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Sisters Build Career on Love of Irish Dance

Eileen Mulhern O'Kane and Mulhern dancers

Mulhern dancers with Eileen Mulhern O'Kane

Mulhern dancers with Eileen Mulhern O'Kane

By Pamela Lannom
March 20, 2008 – The Hinsdalean

Eileen Mulhern O’Kane will board a plane tomorrow with four of her students who will compete in the 2008 World Irish Dancing Championships in Belfast.

She and her sister, Coleen Mulhern Malloy, have come a long way since Malloy first taught her niece to dance for Malloy’s wedding. The niece soon brought her friends over and the sisters found themselves teaching 30 or 40 children in their parents’ home.“The shoes would all be at the front door,” O’Kane said. She would be baking us soda bread and bringing us tea,” she said of their mother.

The sisters, who are two years apart and the youngest of seven, first were exposed to Irish dancing when they went to their older siblings’ lessons. “When our mother took the older kids, we had to go along, too,” Malloy said.

The daughters of Irish immigrants, it’s no surprise the two prefer Irish dancing to all other types. It’s just a beautiful art form like no other,” O’Kane said. “It’s different. It’s beautiful. It’s a mix of ballet it’s a mix of tap, but I’d say, even a little more demanding. In Irish dance, you’re required to keep your upper body completely straight. “We feel — we may be a little biased—it’s certainly the best of all worlds,” she added.

The sisters, who both live in Hinsdale, teach about 13 classes a week to their 150 students in their Westmont studio, which they opened about a year and a half ago. There’s so much in sports medicine that says you need to be on sprung surfaces so you’re not damaging muscles and bones,” O’Kane said. “The floor we put in here was the most expensive thing we invested in.

”The youngest students, who begin classes at age 3 or 4 in soft shoes, learn how to arch their feet, place them correctly, keep their legs straight and control their bodies, Malloy said. “They must have the basics,” she said “If they don’t have that, there’s nothing there.” They also learn how to keep time with the music and to skip and hop. The first dances they learn are the jig and the reel. A year or two later, as they become more proficient, they move to a hard shoe and eventually learn what are called set dances. The solo performances are danced to specific pieces of music, although each school choreographs its own routine.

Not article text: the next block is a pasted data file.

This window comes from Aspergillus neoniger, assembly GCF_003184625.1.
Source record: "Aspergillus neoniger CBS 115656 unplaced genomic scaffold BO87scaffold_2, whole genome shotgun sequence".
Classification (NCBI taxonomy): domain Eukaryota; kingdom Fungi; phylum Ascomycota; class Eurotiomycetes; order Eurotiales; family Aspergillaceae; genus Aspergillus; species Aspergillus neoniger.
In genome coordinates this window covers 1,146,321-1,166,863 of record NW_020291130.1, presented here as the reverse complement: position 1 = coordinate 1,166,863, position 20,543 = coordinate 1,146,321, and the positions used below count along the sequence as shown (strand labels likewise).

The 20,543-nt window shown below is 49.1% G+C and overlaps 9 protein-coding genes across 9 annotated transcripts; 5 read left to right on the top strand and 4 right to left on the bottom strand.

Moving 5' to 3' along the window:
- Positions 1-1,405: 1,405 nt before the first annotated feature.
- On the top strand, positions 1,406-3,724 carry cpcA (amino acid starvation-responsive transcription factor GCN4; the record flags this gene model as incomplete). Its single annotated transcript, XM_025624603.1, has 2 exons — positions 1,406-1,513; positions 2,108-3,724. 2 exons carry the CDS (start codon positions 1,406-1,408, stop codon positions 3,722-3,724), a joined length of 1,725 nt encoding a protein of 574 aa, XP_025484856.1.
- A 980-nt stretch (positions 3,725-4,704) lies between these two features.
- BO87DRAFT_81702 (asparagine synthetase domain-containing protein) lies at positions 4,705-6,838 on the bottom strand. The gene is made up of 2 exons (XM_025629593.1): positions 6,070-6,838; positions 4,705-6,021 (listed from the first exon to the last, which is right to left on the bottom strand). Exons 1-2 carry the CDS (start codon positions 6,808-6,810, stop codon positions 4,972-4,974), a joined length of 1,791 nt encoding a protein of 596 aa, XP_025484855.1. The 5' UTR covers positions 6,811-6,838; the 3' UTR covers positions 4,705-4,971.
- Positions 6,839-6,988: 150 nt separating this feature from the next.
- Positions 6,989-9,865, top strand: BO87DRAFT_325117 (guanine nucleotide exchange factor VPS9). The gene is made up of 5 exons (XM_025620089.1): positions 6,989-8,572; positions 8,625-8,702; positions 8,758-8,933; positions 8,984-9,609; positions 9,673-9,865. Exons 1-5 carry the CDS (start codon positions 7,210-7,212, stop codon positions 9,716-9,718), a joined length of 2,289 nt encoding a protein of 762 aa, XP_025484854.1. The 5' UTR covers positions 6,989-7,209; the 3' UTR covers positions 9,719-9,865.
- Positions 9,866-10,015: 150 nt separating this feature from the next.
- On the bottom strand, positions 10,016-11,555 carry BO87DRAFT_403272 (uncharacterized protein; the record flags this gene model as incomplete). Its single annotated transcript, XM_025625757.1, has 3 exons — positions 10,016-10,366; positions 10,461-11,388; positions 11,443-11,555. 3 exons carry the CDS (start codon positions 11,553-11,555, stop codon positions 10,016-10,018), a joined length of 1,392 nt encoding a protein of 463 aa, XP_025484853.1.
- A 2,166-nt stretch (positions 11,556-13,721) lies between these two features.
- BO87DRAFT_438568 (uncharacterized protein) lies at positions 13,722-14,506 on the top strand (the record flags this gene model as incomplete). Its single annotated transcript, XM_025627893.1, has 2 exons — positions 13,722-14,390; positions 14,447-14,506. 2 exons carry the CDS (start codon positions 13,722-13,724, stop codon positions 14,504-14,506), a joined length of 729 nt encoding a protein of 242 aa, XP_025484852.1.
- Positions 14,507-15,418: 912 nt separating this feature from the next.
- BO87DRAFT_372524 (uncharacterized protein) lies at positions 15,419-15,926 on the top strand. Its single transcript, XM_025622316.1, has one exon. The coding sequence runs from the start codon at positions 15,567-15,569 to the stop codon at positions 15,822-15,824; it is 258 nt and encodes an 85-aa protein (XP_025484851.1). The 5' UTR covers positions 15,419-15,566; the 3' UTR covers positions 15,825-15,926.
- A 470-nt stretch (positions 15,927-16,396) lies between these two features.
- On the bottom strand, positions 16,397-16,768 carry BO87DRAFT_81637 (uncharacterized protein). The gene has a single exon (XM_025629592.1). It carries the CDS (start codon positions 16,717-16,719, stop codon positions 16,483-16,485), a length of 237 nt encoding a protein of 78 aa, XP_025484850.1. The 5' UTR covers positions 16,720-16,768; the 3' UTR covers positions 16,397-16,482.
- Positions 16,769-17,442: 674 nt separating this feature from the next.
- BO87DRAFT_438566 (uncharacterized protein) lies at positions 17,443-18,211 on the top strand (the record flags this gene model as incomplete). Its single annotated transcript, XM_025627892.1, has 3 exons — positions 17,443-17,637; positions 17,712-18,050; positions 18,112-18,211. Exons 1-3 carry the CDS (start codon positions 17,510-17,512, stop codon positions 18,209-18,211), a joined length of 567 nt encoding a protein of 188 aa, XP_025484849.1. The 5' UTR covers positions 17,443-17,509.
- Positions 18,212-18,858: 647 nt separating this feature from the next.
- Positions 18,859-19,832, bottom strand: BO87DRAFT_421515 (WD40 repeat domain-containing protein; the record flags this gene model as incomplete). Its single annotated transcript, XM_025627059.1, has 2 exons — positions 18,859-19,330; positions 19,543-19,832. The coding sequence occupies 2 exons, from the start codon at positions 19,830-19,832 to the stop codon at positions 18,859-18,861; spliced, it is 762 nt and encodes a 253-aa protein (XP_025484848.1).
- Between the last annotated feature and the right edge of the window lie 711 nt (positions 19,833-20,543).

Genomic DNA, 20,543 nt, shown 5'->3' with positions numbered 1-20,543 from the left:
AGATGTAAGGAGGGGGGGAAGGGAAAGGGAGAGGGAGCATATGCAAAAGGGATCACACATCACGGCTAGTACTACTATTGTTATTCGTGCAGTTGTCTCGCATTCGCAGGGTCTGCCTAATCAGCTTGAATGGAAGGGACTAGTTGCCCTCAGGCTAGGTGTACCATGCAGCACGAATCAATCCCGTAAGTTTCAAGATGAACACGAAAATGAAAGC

“Only the championship level dancers would do the set dances,” Malloy said. The younger girls compete in a simple black skirt and top. After they have been dancing for a while, they can buy a costume made in Ireland. Most girls don’t buy a more elaborate solo costume until they have been dancing for quite some time. “We want them to take their time,” O’Kane said. “They range anywhere from $500 to $3,000. It’s a big investment.”

How long it takes a student to move into higher level classes depends on his or her ability level, the sisters said. “We have certain guidelines but not every child is the same, so you’re not going to have the same outcome,” Malloy said. The sisters don’t limit their classes to those who want to compete. “There are those, no matter the age, who really enjoy the recreational side of it and just dance for the love of dance,” O’Kane said. “You want them to love what they’re doing.”

Thirteen-year-old Emily Russell of Hinsdale loves dancing and competing. She is in her eighth year of dancing at the school. She started because two of her friends were dancing there, including Morgan Mulhern, Malloy’s and O’Kane’s niece. “I thought it was really fun because it was with my friends and I really learned to love it. I was into soccer and basketball but when I started Irish dance it was a totally different sport that I had never really heard of,” she said. Russell last competed March 1 in Lake Geneva, where she won second place. She said competition is difficult and you have to focus on every little detail. “In basketball and soccer, there are your teammates who can help you, but in Irish dance it really all depends on you,” she said. Many people are not aware of how challenging Irish dancing really is. “I think it’s definitely more difficult than anyone ever imagined because it’s very easy on the eye when you look at a top dancer,” Malloy said. “Those are championship dancers doing those shows.” O’Kane agreed. “It’s very athletic. You have to be physically fit. It takes a lot of stamina, it takes a lot of muscle strength to jump,” O’Kane said.

And the competition schedule has expanded since the days when Malloy and O’Kane competed between Memorial Day and thanksgiving. “It’s huge now. In our day, we probably went to five to 10 competitions. Now it doesn’t stop. It’s like all sports,” O’Kane said. The most important lesson the two try to teach their students is to accomplish what they set out to accomplish. “Achieve your dream, whatever your dream is —to learn a step, to win national, whatever the dream is,” O’Kane said.

 
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